Gain an overview of the latest foreign exchange market trends and anticipate possible market movements.
The EUR/USD pair stood still in November, with a change of -1.08% over the month. The key point is that the range we previously identified, of between 1.0950 and 1.1150, still applies. The EUR/USD market has lacked catalysts in recent weeks. The Federal Reserve (Fed) and European Central Bank (ECB) are on autopilot while the economic indicators confirm what the market already knew: namely that the scenario of a global slowdown (and not a recession) prevails. Moreover, China-US trade negotiations, which have in the past created volatility in this pair, have not yielded any particular surprises. Negotiations are continuing and an agreement is still within reach in the medium term. However, neither of the parties can know when the memorandum of understanding might be signed. Unless there is a significant shift on the trade issue in December, there is a strong likelihood that the EUR/USD pair will remain within its long-term range.
The EUR/GBP pair was more volatile than the EUR/USD pair in November, which reflects the positions investors are adopting on sterling. The latter currency regained ground versus the euro (+0.80%) and we think there is strong upwards potential in the run-up to the UK general election to be held on 12 December. After a period of massive sell-offs in recent months, investors are tending to take buy positions in the British currency. It is profiting directly from the Conservative Party’s rise in the polls, which is reducing uncertainty over the Brexit process. The prime minister’s party is firmly committed to making Brexit happen at the end of January 2020. It is also worth noting that the atmosphere in European capitals has improved. France finally seems to support the signature of a fair-trade agreement, provided the UK meets European standards after Brexit. The upwards trend in favour of sterling should last at least for the next fortnight.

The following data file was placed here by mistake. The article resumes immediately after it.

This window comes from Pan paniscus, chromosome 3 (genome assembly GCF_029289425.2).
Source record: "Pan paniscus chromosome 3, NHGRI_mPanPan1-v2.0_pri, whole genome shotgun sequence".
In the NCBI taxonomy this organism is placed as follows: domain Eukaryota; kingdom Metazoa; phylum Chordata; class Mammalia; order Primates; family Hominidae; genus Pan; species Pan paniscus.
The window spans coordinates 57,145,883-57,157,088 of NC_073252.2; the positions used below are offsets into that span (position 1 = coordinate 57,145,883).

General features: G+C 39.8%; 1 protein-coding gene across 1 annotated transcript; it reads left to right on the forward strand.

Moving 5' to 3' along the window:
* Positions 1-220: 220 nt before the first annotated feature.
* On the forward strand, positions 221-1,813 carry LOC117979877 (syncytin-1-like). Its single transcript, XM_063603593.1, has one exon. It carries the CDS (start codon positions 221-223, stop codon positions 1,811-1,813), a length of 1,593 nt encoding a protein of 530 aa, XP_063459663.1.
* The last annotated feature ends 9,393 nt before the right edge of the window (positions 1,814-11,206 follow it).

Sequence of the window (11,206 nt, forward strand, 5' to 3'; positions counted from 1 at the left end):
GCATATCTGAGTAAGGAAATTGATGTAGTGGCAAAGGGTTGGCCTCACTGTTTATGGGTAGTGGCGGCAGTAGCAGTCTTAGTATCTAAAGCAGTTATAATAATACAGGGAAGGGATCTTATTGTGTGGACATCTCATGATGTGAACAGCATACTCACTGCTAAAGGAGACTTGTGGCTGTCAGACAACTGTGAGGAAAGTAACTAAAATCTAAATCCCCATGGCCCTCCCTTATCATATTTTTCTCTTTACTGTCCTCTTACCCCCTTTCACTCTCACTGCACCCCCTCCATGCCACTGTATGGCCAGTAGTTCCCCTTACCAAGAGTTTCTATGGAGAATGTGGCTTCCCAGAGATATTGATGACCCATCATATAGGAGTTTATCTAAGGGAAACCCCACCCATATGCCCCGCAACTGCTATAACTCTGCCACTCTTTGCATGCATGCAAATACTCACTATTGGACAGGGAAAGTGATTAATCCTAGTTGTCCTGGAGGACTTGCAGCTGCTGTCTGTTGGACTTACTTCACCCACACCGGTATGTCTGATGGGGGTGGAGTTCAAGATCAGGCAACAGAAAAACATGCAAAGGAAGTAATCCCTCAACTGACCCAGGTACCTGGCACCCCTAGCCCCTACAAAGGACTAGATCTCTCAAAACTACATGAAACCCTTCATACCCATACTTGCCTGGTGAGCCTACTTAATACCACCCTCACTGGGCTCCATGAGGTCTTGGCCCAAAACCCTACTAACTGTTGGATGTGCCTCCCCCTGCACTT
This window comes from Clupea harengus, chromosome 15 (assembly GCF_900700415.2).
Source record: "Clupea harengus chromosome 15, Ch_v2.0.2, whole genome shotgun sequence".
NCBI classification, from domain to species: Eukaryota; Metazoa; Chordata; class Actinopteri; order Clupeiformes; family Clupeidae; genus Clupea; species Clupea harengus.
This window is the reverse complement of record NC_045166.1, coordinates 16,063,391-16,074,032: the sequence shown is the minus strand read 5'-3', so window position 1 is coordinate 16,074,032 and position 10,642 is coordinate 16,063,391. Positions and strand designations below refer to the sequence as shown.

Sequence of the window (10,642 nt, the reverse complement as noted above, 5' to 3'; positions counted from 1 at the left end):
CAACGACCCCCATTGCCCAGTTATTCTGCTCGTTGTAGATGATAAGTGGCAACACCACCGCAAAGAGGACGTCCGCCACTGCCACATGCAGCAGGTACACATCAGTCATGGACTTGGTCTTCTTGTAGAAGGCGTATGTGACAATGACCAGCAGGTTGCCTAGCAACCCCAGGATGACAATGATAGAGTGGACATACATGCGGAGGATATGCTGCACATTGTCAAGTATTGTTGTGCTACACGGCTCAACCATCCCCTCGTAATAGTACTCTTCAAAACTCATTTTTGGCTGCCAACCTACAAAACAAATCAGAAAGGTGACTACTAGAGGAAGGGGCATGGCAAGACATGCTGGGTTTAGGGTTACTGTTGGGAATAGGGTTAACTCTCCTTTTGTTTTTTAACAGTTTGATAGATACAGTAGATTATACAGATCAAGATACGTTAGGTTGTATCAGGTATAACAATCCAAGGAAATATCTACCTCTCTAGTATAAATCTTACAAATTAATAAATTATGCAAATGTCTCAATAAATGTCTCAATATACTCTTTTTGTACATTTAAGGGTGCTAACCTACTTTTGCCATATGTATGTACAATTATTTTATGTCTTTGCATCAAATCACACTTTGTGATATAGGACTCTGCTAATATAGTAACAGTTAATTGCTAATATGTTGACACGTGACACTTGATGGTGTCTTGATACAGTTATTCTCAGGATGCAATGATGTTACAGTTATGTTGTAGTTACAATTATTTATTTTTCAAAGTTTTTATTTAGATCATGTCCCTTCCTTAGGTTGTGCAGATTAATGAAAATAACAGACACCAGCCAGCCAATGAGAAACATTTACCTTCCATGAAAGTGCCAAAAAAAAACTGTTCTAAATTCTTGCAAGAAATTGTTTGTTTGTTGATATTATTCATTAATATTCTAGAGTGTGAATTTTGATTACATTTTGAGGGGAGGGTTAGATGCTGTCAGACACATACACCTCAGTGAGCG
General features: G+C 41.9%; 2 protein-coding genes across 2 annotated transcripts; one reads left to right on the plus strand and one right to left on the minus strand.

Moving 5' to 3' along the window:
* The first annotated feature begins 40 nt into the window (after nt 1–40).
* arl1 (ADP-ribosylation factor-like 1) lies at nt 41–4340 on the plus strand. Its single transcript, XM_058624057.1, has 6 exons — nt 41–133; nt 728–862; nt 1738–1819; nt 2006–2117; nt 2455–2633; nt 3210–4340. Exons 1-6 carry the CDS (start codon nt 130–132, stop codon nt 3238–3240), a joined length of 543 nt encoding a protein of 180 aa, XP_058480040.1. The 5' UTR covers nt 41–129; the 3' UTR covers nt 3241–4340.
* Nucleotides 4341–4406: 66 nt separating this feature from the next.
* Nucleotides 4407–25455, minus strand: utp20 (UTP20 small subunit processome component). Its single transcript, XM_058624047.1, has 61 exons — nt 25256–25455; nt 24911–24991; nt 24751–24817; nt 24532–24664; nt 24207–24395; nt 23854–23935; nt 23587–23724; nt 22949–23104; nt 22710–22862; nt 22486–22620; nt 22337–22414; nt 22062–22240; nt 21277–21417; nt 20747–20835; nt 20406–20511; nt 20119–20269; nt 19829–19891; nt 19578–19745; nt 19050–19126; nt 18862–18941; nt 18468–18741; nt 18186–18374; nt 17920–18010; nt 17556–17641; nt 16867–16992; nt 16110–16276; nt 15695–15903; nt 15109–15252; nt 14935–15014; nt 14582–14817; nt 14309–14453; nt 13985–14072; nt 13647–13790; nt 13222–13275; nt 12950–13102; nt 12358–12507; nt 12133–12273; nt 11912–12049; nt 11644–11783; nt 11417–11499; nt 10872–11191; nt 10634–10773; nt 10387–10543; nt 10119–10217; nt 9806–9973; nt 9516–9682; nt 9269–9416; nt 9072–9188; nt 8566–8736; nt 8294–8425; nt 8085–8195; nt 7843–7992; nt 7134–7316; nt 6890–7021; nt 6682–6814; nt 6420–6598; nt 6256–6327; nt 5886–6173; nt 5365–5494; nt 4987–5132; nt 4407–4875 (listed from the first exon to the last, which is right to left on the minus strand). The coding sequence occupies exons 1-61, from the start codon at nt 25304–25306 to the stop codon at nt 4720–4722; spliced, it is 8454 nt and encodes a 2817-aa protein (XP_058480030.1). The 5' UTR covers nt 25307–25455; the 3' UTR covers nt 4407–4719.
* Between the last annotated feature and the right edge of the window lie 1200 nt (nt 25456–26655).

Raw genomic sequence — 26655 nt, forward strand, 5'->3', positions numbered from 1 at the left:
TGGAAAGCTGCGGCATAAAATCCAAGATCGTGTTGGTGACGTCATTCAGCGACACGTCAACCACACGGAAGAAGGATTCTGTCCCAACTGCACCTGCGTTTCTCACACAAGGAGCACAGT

The Japanese yen has historically been the yardstick of trade negotiations between the United States and China. As virtually nothing has happened on this issue in recent weeks, it is no surprise that there have been very limited fluctuations in the EUR/JPY pair. In November, the euro fell just 0.8%.
The marked reduction in political risk has made the job of the Swiss National Bank (SNB) easier in recent weeks. It has virtually halted its exchange market interventions. The EUR/CHF pair is within its long-term range, between 1.0850 and 1.1150. It was one of the major currency pairs to experience the least volatility in November. Given that no monetary policy action is expected in December from either the SNB or ECB, there is every indication that these levels should hold.
Here too, the status quo prevails in terms of monetary policy. Although Canada’s central bank has on numerous occasions highlighted the risks to international growth, the national economy’s solid performance has prompted it to leave its rates unchanged. In fact, the EUR/CAD pair also moved to a very limited degree in November, rising by 0.74%. In December, the main marker for the Canadian dollar could be the OPEC meeting on 5/6 December, along with the IPO of Saudi giant Aramco on 11 December, which could impact oil prices per barrel and have an indirect effect on the Canadian currency.